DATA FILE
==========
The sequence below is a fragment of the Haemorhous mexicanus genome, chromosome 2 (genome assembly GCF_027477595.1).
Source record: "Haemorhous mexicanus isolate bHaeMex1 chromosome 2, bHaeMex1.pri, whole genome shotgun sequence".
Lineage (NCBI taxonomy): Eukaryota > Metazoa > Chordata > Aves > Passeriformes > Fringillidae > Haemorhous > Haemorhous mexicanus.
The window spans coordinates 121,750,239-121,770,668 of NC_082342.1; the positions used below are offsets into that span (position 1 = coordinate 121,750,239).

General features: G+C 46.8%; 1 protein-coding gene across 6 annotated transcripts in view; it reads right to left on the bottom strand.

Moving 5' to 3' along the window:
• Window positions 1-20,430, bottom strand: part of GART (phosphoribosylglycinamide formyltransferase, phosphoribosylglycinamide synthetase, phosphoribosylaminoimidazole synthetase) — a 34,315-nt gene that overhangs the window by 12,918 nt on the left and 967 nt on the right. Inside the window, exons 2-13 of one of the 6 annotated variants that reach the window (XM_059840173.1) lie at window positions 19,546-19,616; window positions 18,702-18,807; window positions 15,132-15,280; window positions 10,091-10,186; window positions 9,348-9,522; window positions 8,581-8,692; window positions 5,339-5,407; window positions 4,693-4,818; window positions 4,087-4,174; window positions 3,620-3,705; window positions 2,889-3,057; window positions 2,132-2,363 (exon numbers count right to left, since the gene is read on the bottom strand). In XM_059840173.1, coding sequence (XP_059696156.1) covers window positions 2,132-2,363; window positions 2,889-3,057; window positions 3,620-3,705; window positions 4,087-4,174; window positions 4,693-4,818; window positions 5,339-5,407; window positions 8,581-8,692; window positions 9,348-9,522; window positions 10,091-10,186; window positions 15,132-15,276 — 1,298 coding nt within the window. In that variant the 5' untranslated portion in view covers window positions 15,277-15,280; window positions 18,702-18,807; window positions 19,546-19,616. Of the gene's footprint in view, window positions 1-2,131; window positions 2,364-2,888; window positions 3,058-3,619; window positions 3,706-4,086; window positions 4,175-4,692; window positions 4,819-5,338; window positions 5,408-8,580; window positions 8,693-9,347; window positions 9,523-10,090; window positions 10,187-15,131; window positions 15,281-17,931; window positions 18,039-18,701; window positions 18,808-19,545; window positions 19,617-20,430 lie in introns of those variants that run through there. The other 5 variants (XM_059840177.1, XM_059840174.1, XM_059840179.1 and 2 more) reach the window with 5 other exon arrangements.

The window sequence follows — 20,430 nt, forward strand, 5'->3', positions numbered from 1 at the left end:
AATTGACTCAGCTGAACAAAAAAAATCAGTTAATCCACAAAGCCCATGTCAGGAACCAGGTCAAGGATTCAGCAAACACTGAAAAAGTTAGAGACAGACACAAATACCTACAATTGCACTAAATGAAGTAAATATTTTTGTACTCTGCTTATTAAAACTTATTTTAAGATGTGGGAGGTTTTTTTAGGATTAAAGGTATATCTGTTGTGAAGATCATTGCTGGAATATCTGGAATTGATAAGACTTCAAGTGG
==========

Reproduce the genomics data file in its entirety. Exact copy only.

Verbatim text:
The sequence below is a fragment of the Haemorhous mexicanus genome, chromosome 2 (genome assembly GCF_027477595.1).
Source record: "Haemorhous mexicanus isolate bHaeMex1 chromosome 2, bHaeMex1.pri, whole genome shotgun sequence".
Lineage (NCBI taxonomy): Eukaryota > Metazoa > Chordata > Aves > Passeriformes > Fringillidae > Haemorhous > Haemorhous mexicanus.
The window spans coordinates 121,750,239-121,770,668 of NC_082342.1; the positions used below are offsets into that span (position 1 = coordinate 121,750,239).

General features: G+C 46.8%; 1 protein-coding gene across 6 annotated transcripts in view; it reads right to left on the bottom strand.

Moving 5' to 3' along the window:
• Window positions 1-20,430, bottom strand: part of GART (phosphoribosylglycinamide formyltransferase, phosphoribosylglycinamide synthetase, phosphoribosylaminoimidazole synthetase) — a 34,315-nt gene that overhangs the window by 12,918 nt on the left and 967 nt on the right. Inside the window, exons 2-13 of one of the 6 annotated variants that reach the window (XM_059840173.1) lie at window positions 19,546-19,616; window positions 18,702-18,807; window positions 15,132-15,280; window positions 10,091-10,186; window positions 9,348-9,522; window positions 8,581-8,692; window positions 5,339-5,407; window positions 4,693-4,818; window positions 4,087-4,174; window positions 3,620-3,705; window positions 2,889-3,057; window positions 2,132-2,363 (exon numbers count right to left, since the gene is read on the bottom strand). In XM_059840173.1, coding sequence (XP_059696156.1) covers window positions 2,132-2,363; window positions 2,889-3,057; window positions 3,620-3,705; window positions 4,087-4,174; window positions 4,693-4,818; window positions 5,339-5,407; window positions 8,581-8,692; window positions 9,348-9,522; window positions 10,091-10,186; window positions 15,132-15,276 — 1,298 coding nt within the window. In that variant the 5' untranslated portion in view covers window positions 15,277-15,280; window positions 18,702-18,807; window positions 19,546-19,616. Of the gene's footprint in view, window positions 1-2,131; window positions 2,364-2,888; window positions 3,058-3,619; window positions 3,706-4,086; window positions 4,175-4,692; window positions 4,819-5,338; window positions 5,408-8,580; window positions 8,693-9,347; window positions 9,523-10,090; window positions 10,187-15,131; window positions 15,281-17,931; window positions 18,039-18,701; window positions 18,808-19,545; window positions 19,617-20,430 lie in introns of those variants that run through there. The other 5 variants (XM_059840177.1, XM_059840174.1, XM_059840179.1 and 2 more) reach the window with 5 other exon arrangements.

The window sequence follows — 20,430 nt, forward strand, 5'->3', positions numbered from 1 at the left end:
AATTGACTCAGCTGAACAAAAAAAATCAGTTAATCCACAAAGCCCATGTCAGGAACCAGGTCAAGGATTCAGCAAACACTGAAAAAGTTAGAGACAGACACAAATACCTACAATTGCACTAAATGAAGTAAATATTTTTGTACTCTGCTTATTAAAACTTATTTTAAGATGTGGGAGGTTTTTTTAGGATTAAAGGTATATCTGTTGTGAAGATCATTGCTGGAATATCTGGAATTGATAAGACTTCAAGTGG